Friends: Today marks the beginning of Holi, a Hindu celebration considered as the “festival of love,” “the festival of colors,” and “the festival of Spring.” In the words of one writer, “The festival celebrates the eternal and divine love of Radha and Krishna. It also signifies the triumph of good over evil.”
Below – Geeta Biswas: “Holi with Radha and Krishna”
Below – “Still-life”; “Bella with White Collar”; “Bestiaire”; “The Circus Horse”; “I and the Village”; “To My Betrothed.”
This Date in Literary History: Born 28 March 1909 – Nelson Algren, an American novelist, short story writer, author of “The Man with the Golden Arm,” and recipient of the National Book Award.
Some quotes from the work of Nelson Algren:
“Our myths are so many, our vision so dim, our self-deception so deep and our smugness so gross that scarcely any way now remains of reporting the American Century except from behind the billboards …”
“Never play cards with a man called Doc. Never eat at a place called Mom’s. Never sleep with a woman whose troubles are worse than your own.”
“You can’t be a good writer in the States anymore… Because to be a good one you have to have a country where you can be poor and still eat, and still make your living standards secondary to your writing. Thoreau himself couldn’t do that in the States today.”
“And money can’t buy everything. For example: poverty.”
“Chicago divided your heart. Leaving you loving the joint for keeps. Yet knowing it never can love you.”
“Chicago is an October sort of city even in spring.”
“…a city that was to live by night after the wilderness had passed. A city that was to forge out of steel and blood-red neon its own peculiar wilderness.”
“The great trains howling from track to track all night. The taut and telegraphic murmur of ten thousand city wires, drawn most cruelly against a city sky. The rush of city waters, beneath the city streets. The passionate passing of the night’s last El.”
“It’s the place built out of Man’s ceaseless failure to overcome himself. Out of Man’s endless war against himself we build our successes as well as our failures. Making it the city of all cities most like Man himself— loneliest creation of all this very old poor earth.”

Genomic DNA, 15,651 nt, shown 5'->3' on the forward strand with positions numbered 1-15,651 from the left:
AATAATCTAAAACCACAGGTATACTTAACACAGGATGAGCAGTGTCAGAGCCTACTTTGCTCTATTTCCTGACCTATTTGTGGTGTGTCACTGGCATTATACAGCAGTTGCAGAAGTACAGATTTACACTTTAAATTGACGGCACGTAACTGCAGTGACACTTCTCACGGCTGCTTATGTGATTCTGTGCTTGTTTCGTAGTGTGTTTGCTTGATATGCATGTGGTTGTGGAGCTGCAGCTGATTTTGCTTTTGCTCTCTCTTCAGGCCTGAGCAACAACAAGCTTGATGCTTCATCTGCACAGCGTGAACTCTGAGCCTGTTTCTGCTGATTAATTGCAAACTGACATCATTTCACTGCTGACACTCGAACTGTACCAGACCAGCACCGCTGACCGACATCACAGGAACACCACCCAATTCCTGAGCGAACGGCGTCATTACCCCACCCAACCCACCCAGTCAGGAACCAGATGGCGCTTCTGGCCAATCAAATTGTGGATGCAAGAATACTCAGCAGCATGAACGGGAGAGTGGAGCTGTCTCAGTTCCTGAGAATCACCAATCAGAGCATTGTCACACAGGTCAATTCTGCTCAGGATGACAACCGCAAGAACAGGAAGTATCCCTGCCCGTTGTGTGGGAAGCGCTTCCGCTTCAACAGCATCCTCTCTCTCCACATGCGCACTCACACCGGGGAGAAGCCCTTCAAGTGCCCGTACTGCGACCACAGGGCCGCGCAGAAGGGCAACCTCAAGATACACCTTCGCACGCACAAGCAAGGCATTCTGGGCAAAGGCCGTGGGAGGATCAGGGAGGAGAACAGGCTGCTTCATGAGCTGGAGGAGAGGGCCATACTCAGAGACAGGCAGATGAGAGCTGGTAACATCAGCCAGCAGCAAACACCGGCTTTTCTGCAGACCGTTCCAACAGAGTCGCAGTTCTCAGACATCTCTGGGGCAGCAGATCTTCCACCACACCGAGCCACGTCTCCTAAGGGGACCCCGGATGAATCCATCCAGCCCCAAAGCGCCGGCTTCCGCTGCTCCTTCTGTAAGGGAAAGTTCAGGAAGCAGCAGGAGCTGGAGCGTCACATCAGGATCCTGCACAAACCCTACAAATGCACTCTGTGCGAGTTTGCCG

Below – “Aboriginal Hut Scene”; Untitled”; “Dragonfly”; “Stockman’s Hut”;“Swagman with Sheep”; “Catching the XMAS Roast.”
by Jeanne Marie Beaumont
Is it starting to rain?
Did the check bounce?
Are we out of coffee?
Is this going to hurt?
Could you lose your job?
Did the glass break?
Was the baggage misrouted?
Will this go on my record?
Are you missing much money?
Was anyone injured?
Is the traffic heavy?
Do I have to remove my clothes?
Will it leave a scar?
Must you go?
Will this be in the papers?
Is my time up already?
Are we seeing the understudy?
Will it affect my eyesight?
Did all the books burn?
Are you still smoking?
Is the bone broken?
Will I have to put him to sleep?
Was the car totaled?
Am I responsible for these charges?
Are you contagious?
Will we have to wait long?
Is the runway icy?
Was the gun loaded?
Could this cause side effects?
Do you know who betrayed you?
Is the wound infected?
Are we lost?
Will it get any worse?
Below – Elena Varsavikova: “The Reverse”
This Date in Art History: Born 28 March 1913 – Toko Shinoda. In the words of one writer, she “was a Japanese artist working with sumi ink paintings and prints. Her art merged traditional calligraphy with modern abstract expressionism.
Below – “Praise – E”; Untitled; “Soar 8”; “Sailing”; “Quietude.”
A Poem for Today
“I Was Popular In Certain Circles”
by Gabrielle Calvocoressi
Among the river rats and the leaves.
For example. I was huge among the lichen,
and the waterfall couldn’t get enough
of me. And the gravestones?
I was hugely popular with the gravestones.
Also with the meat liquefying
beneath. I’d say to the carrion birds,
I’d say, “Are you an eagle? I can’t see
so well.” That made them laugh until we
were screaming. Eagle. Imagine.
The vultures loved me so much they’d feed
me the first morsel. From their delicate
talons, which is what I called them:
such delicate talons. They loved me so deeply
they’d visit in pairs. One to feed me.
One to cover my eyes with its velvety wings.
Which were heavy as theater curtains. Which I was
sure to remark on. “Why can’t I see what I’m eating?”
I’d say. And the wings would pull me into
the great bird’s chest. And I’d feel the nail
inside my mouth.
What pals I was with all the scavengers!
And the dead things too. What pals.
As for the living, the fox would not be outdone.
We’d sit on the cliff’s edge and watch the river
like a movie and I’d say, “I think last night…”
and the fox would put his paw on top of mine
and say, “Forget it. It’s done.” I mean,
we had fun. You haven’t lived until a fox
has whispered something the ferns told him
in your one good ear. I mean truly.
You have not lived.
Below – EllenM McDermott: “Girl with Fox” (photograph)
Contemporary German Art – Emma Gomara
Below – “Freedom”; “The reader”; “Marrakech”; “Lady Blue”; “Wallpaper meditation”; “Willmary under the sea.”
A Poem for Today
by Jake Adam York
Forgive me if I forget
with the birdsong and the day’s
last glow folding into the hands
of the trees, forgive me the few
syllables of the autumn crickets,
the year’s last firefly winking
like a penny in the shoulder’s weeds
if I forget the hour, if I forget
the day as the evening star
pours out its whiskey over the gravel
and asphalt I’ve walked
for years alone, if I startle
when you put your hand in mine,
if I wonder how long your light
has taken to reach me here.
Below – Phyllis Mahon: “Love in a Twilight Landscape”